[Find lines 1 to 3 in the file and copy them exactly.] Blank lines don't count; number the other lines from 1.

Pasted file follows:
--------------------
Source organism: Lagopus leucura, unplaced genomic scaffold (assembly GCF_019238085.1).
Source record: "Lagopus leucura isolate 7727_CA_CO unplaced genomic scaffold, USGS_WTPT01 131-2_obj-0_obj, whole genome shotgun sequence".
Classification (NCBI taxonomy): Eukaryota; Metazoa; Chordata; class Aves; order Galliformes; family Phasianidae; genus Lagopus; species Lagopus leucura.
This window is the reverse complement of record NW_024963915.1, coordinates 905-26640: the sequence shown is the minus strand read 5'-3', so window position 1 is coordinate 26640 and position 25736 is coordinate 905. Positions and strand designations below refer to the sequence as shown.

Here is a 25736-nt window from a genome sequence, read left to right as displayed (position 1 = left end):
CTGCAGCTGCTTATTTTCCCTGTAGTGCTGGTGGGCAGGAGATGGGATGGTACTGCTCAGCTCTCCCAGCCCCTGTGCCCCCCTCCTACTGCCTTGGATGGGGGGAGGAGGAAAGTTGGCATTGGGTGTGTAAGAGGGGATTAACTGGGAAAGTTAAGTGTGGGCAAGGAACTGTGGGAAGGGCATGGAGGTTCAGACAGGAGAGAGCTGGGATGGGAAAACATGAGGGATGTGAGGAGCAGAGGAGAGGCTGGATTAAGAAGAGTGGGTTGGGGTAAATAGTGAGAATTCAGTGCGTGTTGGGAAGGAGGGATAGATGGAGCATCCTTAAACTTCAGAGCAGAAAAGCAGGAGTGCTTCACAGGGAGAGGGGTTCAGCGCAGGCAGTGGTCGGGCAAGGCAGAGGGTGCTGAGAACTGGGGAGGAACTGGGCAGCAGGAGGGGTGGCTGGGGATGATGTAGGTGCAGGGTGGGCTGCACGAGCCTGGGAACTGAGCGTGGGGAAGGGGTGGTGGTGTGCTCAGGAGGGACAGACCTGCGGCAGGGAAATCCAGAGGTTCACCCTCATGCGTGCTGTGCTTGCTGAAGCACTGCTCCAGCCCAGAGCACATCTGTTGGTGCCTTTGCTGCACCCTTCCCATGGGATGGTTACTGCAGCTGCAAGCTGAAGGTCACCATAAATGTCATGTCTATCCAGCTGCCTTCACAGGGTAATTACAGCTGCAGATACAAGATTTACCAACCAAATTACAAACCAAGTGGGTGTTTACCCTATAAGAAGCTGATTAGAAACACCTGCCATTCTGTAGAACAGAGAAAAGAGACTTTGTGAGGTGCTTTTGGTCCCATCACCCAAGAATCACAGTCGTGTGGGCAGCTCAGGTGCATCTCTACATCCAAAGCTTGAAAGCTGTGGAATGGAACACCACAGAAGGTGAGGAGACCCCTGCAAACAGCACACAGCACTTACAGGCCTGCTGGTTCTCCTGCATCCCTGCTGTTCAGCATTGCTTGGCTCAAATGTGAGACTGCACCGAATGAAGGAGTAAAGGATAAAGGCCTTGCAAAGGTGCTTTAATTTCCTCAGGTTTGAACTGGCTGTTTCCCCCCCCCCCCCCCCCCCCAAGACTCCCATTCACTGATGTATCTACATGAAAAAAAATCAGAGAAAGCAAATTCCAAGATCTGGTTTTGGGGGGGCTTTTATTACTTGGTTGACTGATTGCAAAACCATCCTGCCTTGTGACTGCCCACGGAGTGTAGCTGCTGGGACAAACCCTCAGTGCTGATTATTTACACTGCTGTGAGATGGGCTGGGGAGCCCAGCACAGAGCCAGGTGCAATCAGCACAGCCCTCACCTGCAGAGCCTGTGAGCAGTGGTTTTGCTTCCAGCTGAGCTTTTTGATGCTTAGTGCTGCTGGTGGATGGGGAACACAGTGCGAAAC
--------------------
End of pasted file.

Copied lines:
Source organism: Lagopus leucura, unplaced genomic scaffold (assembly GCF_019238085.1).
Source record: "Lagopus leucura isolate 7727_CA_CO unplaced genomic scaffold, USGS_WTPT01 131-2_obj-0_obj, whole genome shotgun sequence".
Classification (NCBI taxonomy): Eukaryota; Metazoa; Chordata; class Aves; order Galliformes; family Phasianidae; genus Lagopus; species Lagopus leucura.